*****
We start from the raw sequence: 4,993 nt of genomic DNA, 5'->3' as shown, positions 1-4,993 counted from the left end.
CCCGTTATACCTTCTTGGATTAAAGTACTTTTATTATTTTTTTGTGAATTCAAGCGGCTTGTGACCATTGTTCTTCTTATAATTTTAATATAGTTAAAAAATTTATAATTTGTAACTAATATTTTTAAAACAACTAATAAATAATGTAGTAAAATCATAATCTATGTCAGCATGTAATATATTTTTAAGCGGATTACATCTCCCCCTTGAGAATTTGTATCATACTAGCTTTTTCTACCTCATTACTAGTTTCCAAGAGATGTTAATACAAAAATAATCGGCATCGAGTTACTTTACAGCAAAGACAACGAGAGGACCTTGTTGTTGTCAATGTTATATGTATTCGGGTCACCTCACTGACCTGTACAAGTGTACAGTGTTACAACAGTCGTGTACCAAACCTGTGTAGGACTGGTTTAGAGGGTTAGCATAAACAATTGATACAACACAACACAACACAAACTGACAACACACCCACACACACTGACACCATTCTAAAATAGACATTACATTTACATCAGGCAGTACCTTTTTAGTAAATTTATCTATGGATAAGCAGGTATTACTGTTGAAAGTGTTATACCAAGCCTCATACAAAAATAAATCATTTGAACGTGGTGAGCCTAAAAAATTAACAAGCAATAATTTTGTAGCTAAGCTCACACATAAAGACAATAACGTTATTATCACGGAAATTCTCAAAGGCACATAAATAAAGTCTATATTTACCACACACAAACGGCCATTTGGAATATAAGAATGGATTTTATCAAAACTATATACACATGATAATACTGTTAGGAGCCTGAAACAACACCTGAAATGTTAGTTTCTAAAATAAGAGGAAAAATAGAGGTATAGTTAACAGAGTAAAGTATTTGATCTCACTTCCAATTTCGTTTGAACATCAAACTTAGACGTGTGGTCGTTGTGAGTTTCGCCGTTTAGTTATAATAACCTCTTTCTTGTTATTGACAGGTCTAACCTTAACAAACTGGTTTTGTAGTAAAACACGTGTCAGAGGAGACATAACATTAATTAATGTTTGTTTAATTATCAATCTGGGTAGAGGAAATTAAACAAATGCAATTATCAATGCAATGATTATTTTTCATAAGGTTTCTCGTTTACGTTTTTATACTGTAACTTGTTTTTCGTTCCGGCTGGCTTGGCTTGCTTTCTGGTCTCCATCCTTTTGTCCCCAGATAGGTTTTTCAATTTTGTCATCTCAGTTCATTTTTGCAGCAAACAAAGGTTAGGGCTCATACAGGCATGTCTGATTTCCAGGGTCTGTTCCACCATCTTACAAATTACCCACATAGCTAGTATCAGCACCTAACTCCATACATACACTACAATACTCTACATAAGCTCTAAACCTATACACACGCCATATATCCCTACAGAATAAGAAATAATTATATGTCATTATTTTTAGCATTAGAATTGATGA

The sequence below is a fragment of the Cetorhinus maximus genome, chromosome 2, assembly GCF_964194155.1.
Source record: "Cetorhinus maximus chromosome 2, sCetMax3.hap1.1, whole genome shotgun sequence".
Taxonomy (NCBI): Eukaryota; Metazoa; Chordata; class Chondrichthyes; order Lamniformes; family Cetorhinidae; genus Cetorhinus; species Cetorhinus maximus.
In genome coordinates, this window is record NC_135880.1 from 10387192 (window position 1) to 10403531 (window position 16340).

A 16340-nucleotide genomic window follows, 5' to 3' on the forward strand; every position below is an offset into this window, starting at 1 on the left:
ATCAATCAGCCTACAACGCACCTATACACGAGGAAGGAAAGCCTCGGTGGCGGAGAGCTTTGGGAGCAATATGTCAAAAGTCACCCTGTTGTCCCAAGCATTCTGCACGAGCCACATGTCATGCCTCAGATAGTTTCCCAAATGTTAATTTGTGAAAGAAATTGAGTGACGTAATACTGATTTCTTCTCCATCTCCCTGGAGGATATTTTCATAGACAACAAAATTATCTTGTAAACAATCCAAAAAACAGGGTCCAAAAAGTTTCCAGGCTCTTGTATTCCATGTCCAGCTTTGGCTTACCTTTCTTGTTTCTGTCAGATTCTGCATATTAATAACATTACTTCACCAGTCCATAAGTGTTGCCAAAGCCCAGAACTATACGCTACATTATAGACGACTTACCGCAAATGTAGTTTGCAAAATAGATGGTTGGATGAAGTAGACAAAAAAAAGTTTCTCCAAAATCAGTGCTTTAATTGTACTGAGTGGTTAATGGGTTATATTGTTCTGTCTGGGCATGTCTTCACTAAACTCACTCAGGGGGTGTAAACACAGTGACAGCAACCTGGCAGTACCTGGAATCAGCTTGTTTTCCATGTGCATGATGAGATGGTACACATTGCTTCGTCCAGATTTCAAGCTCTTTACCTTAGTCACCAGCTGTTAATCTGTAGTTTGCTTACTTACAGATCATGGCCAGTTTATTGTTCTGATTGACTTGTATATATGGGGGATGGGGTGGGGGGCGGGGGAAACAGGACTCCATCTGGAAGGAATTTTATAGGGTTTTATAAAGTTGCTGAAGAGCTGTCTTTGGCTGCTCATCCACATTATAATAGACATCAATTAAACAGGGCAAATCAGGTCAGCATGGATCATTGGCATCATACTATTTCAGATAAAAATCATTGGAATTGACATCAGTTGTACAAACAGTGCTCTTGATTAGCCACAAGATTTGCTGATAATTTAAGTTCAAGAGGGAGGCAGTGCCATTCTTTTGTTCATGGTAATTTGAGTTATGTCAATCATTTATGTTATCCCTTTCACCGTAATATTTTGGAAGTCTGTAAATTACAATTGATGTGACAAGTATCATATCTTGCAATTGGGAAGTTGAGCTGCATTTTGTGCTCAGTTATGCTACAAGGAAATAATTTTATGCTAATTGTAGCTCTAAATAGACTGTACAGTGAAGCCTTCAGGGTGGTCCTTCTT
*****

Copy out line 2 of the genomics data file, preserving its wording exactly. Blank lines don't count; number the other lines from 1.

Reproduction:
CCCGTTATACCTTCTTGGATTAAAGTACTTTTATTATTTTTTTGTGAATTCAAGCGGCTTGTGACCATTGTTCTTCTTATAATTTTAATATAGTTAAAAAATTTATAATTTGTAACTAATATTTTTAAAACAACTAATAAATAATGTAGTAAAATCATAATCTATGTCAGCATGTAATATATTTTTAAGCGGATTACATCTCCCCCTTGAGAATTTGTATCATACTAGCTTTTTCTACCTCATTACTAGTTTCCAAGAGATGTTAATACAAAAATAATCGGCATCGAGTTACTTTACAGCAAAGACAACGAGAGGACCTTGTTGTTGTCAATGTTATATGTATTCGGGTCACCTCACTGACCTGTACAAGTGTACAGTGTTACAACAGTCGTGTACCAAACCTGTGTAGGACTGGTTTAGAGGGTTAGCATAAACAATTGATACAACACAACACAACACAAACTGACAACACACCCACACACACTGACACCATTCTAAAATAGACATTACATTTACATCAGGCAGTACCTTTTTAGTAAATTTATCTATGGATAAGCAGGTATTACTGTTGAAAGTGTTATACCAAGCCTCATACAAAAATAAATCATTTGAACGTGGTGAGCCTAAAAAATTAACAAGCAATAATTTTGTAGCTAAGCTCACACATAAAGACAATAACGTTATTATCACGGAAATTCTCAAAGGCACATAAATAAAGTCTATATTTACCACACACAAACGGCCATTTGGAATATAAGAATGGATTTTATCAAAACTATATACACATGATAATACTGTTAGGAGCCTGAAACAACACCTGAAATGTTAGTTTCTAAAATAAGAGGAAAAATAGAGGTATAGTTAACAGAGTAAAGTATTTGATCTCACTTCCAATTTCGTTTGAACATCAAACTTAGACGTGTGGTCGTTGTGAGTTTCGCCGTTTAGTTATAATAACCTCTTTCTTGTTATTGACAGGTCTAACCTTAACAAACTGGTTTTGTAGTAAAACACGTGTCAGAGGAGACATAACATTAATTAATGTTTGTTTAATTATCAATCTGGGTAGAGGAAATTAAACAAATGCAATTATCAATGCAATGATTATTTTTCATAAGGTTTCTCGTTTACGTTTTTATACTGTAACTTGTTTTTCGTTCCGGCTGGCTTGGCTTGCTTTCTGGTCTCCATCCTTTTGTCCCCAGATAGGTTTTTCAATTTTGTCATCTCAGTTCATTTTTGCAGCAAACAAAGGTTAGGGCTCATACAGGCATGTCTGATTTCCAGGGTCTGTTCCACCATCTTACAAATTACCCACATAGCTAGTATCAGCACCTAACTCCATACATACACTACAATACTCTACATAAGCTCTAAACCTATACACACGCCATATATCCCTACAGAATAAGAAATAATTATATGTCATTATTTTTAGCATTAGAATTGATGA